While the world is beset with argument, whether violently in eastern Europe, intemperately in the Tory Party, or globally over energy and the climate, here in the remotest corner of the Midlands it feels right to say what a lovely summer a small place can have.
A rural community
South Shropshire has an area two-thirds the size of Greater London with a population less than a half of 1% of that conurbation. We have close neighbours who live in another country, Wales. Their language can be frequently heard in our streets and shops – those that remain. But we are not isolated. We are more frequently hearing another language, Ukrainian, from those refugees living in our towns, who are making friends, finding jobs and contributing to our community.
It is a rural community. Our towns are small: several of them would be called villages in other parts of the country. Our largest town, Ludlow, is a national treasure with more listed buildings than many cities, a castle which is a proper castle, and a reputation for fine food which manages to survive the challenges of recent years. Nevertheless we still have a need for food banks and demand for their services is growing here as it is in so many places.
Summer here means tourists. They are very welcome, bringing business into the towns and making good use of our National Trust and English Heritage assets. They also walk down the middle of the street as if cars did not exist, stroll across road junctions so you cannot see if traffic is coming, step off the pavements at random, and in one case I saw a couple standing in the middle of a mini-roundabout seemingly admiring the frontage of a pub. It introduces a certain lottery quality into driving about town.
Our MP – good for his constituency?
Philip Dunne has been our MP since 2005 and to his credit has been a good constituency member. He has served as a minister. He has always had environmental and conservation interests and now chairs a Parliamentary committee. He was the sponsor of a recent bill on sewage discharge into rivers, which fell by the wayside during 2021 but was partly brought back to life by the Government’s bill on the environment, the same one which permits sewage discharge into the sea. To his credit he did not vote in favour of that decision.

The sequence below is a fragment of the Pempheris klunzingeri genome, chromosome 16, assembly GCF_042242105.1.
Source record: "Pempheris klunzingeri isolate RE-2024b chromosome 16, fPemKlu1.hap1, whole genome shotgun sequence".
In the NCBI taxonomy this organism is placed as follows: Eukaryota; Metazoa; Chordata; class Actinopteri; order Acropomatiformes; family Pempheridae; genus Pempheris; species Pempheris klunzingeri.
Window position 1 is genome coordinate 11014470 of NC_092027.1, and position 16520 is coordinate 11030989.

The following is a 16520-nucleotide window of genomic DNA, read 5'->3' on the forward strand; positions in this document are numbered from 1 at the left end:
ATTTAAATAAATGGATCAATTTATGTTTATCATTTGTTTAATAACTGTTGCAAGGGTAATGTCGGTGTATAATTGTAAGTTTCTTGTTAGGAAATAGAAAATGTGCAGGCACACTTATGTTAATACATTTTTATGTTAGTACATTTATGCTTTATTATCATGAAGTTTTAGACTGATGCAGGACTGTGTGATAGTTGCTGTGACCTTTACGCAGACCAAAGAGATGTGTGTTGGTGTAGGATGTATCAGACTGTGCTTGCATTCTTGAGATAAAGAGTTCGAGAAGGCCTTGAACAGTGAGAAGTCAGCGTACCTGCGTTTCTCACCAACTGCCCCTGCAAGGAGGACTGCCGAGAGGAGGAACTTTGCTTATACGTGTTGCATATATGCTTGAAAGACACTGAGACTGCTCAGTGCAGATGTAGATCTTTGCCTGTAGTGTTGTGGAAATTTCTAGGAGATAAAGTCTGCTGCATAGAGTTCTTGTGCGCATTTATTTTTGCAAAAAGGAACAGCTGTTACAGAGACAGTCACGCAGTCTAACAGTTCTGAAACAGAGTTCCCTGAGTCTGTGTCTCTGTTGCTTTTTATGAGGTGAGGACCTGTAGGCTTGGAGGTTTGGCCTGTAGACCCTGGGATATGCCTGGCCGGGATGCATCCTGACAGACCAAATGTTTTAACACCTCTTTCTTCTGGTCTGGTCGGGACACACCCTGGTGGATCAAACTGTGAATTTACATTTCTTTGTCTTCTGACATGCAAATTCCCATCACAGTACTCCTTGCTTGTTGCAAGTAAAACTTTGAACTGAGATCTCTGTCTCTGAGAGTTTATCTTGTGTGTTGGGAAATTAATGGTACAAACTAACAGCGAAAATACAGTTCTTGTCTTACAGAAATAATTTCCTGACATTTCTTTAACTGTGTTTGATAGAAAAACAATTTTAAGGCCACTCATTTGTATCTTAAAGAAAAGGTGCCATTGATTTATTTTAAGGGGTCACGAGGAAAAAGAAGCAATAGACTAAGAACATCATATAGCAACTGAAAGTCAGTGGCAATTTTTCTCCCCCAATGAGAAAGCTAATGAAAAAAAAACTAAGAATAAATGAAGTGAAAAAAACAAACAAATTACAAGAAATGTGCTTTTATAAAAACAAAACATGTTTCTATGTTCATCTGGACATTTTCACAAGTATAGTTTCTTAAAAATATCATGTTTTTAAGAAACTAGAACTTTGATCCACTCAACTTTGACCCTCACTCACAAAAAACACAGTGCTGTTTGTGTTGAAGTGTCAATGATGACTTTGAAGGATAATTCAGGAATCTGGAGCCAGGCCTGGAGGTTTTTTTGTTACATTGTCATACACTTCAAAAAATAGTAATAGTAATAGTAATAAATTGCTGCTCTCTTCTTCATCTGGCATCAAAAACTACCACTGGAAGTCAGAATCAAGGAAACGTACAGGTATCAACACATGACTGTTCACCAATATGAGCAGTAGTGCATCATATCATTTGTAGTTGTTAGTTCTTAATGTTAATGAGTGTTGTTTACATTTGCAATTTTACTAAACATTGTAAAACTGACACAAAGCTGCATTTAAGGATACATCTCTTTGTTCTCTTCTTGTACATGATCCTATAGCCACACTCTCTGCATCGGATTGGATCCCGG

We are, like so many, also preparing for the inevitable on-surge of poor policy decisions made on the basis of dogma and philosophy, rather than evidence and experience, which a new non-elected government will invent. Many of them will be against our beliefs and principles but will nevertheless probably be voted for in Parliament by our lone MP.
What do we fear?
What do we fear most about the coming months? I think it is the effects of the collapse of the health service. Let’s not pretend… here, it has collapsed. We are more than fifteen minutes away from the nearest ambulance at the best of times. Our local hospital is in ‘special measures’ and successfully getting a GP appointment is a ‘dark art’, although the non-medical clinical staff are more accessible.
Helping the NHS is another of the great success stories our (soon to be) last prime minister boasts about. It ranks along with the success of “getting Brexit done” as half-baked an idea as there ever was. The indecision about energy matters also seems to have been standard behaviour during the last ten years of government. When you add in little issues like selling off Channel 4, which is either an open act of malice or of revenge, you can see why we have concerns for the ongoing collapse of public services.
As compensation, I still have my garden. I am sure it is greener than many in England. We have had a good share of rain and our wild meadow front lawn attracts attention and praise. That success and finding a way to destroy the blackspot on our paving will number among the year’s achievements. Perhaps managing to miss a few visiting pedestrians as they hesitate distractedly in the middle of the road is another.
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